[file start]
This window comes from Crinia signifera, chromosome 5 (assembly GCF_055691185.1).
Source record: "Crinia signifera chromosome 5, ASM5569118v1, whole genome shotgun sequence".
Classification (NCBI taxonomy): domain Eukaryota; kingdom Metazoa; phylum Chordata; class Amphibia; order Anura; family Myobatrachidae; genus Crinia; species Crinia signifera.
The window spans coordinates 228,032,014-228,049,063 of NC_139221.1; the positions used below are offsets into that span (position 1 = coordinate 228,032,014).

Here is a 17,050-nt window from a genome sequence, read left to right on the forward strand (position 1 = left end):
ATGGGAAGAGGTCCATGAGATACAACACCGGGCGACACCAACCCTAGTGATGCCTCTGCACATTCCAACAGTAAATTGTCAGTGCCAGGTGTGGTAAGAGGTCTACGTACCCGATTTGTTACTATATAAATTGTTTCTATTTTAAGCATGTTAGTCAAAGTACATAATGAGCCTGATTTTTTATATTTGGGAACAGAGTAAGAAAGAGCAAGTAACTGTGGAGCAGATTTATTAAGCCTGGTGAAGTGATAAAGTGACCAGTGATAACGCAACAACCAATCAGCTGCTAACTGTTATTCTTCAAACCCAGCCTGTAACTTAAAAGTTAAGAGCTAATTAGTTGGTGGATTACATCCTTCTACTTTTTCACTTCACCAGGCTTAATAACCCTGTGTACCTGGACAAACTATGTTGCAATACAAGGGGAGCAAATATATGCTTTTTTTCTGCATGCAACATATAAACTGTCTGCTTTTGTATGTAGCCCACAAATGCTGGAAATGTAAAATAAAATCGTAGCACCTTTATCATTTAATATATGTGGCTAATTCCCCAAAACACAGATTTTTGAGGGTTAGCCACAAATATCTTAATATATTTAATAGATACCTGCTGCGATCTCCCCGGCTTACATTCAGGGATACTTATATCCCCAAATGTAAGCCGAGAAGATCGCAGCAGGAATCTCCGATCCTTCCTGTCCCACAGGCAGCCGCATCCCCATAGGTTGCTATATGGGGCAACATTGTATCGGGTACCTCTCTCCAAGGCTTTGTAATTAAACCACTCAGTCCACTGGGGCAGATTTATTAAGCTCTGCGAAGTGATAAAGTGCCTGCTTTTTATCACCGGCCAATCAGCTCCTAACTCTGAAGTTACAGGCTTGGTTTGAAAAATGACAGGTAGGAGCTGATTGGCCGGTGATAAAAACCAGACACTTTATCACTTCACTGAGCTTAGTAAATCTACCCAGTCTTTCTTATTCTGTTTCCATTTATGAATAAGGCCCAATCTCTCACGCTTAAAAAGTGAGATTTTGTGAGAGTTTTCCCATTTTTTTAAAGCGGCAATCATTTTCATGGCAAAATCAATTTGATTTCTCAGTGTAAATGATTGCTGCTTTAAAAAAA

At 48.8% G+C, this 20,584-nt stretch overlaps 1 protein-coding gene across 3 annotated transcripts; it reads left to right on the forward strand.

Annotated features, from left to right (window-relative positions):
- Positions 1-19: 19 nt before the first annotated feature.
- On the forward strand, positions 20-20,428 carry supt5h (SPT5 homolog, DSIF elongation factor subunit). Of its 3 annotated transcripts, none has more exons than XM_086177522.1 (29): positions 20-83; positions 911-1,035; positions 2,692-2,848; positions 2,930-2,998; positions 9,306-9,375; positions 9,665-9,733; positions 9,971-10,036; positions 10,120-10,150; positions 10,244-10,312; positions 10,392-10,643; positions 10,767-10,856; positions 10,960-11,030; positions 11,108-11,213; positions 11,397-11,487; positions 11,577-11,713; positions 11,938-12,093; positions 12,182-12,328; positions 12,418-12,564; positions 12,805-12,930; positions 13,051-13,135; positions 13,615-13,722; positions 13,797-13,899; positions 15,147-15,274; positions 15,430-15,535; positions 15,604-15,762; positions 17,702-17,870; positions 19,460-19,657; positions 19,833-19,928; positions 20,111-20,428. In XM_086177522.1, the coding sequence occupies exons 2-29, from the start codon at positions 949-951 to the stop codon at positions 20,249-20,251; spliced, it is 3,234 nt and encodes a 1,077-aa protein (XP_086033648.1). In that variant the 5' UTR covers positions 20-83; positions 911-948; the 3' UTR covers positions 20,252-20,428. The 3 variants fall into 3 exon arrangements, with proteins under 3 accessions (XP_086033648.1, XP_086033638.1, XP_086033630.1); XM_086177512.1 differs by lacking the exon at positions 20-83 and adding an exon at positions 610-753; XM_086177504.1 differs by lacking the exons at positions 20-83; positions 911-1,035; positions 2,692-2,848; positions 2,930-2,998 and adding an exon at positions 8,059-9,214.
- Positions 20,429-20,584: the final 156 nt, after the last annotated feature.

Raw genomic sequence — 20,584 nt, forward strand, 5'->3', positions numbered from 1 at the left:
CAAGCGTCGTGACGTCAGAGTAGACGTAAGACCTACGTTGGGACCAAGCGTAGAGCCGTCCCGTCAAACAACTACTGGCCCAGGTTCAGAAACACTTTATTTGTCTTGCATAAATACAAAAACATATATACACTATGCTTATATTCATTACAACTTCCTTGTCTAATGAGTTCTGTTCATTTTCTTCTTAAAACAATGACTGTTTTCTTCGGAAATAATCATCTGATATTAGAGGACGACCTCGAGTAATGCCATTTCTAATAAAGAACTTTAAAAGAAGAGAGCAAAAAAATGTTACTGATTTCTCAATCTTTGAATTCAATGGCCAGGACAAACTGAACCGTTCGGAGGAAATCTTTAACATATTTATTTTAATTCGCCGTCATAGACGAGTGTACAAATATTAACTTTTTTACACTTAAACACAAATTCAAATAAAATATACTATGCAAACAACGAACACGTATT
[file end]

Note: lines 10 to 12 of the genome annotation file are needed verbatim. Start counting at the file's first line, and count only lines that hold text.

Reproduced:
- On the forward strand, positions 20-20,428 carry supt5h (SPT5 homolog, DSIF elongation factor subunit). Of its 3 annotated transcripts, none has more exons than XM_086177522.1 (29): positions 20-83; positions 911-1,035; positions 2,692-2,848; positions 2,930-2,998; positions 9,306-9,375; positions 9,665-9,733; positions 9,971-10,036; positions 10,120-10,150; positions 10,244-10,312; positions 10,392-10,643; positions 10,767-10,856; positions 10,960-11,030; positions 11,108-11,213; positions 11,397-11,487; positions 11,577-11,713; positions 11,938-12,093; positions 12,182-12,328; positions 12,418-12,564; positions 12,805-12,930; positions 13,051-13,135; positions 13,615-13,722; positions 13,797-13,899; positions 15,147-15,274; positions 15,430-15,535; positions 15,604-15,762; positions 17,702-17,870; positions 19,460-19,657; positions 19,833-19,928; positions 20,111-20,428. In XM_086177522.1, the coding sequence occupies exons 2-29, from the start codon at positions 949-951 to the stop codon at positions 20,249-20,251; spliced, it is 3,234 nt and encodes a 1,077-aa protein (XP_086033648.1). In that variant the 5' UTR covers positions 20-83; positions 911-948; the 3' UTR covers positions 20,252-20,428. The 3 variants fall into 3 exon arrangements, with proteins under 3 accessions (XP_086033648.1, XP_086033638.1, XP_086033630.1); XM_086177512.1 differs by lacking the exon at positions 20-83 and adding an exon at positions 610-753; XM_086177504.1 differs by lacking the exons at positions 20-83; positions 911-1,035; positions 2,692-2,848; positions 2,930-2,998 and adding an exon at positions 8,059-9,214.
- Positions 20,429-20,584: the final 156 nt, after the last annotated feature.

Raw genomic sequence — 20,584 nt, forward strand, 5'->3', positions numbered from 1 at the left: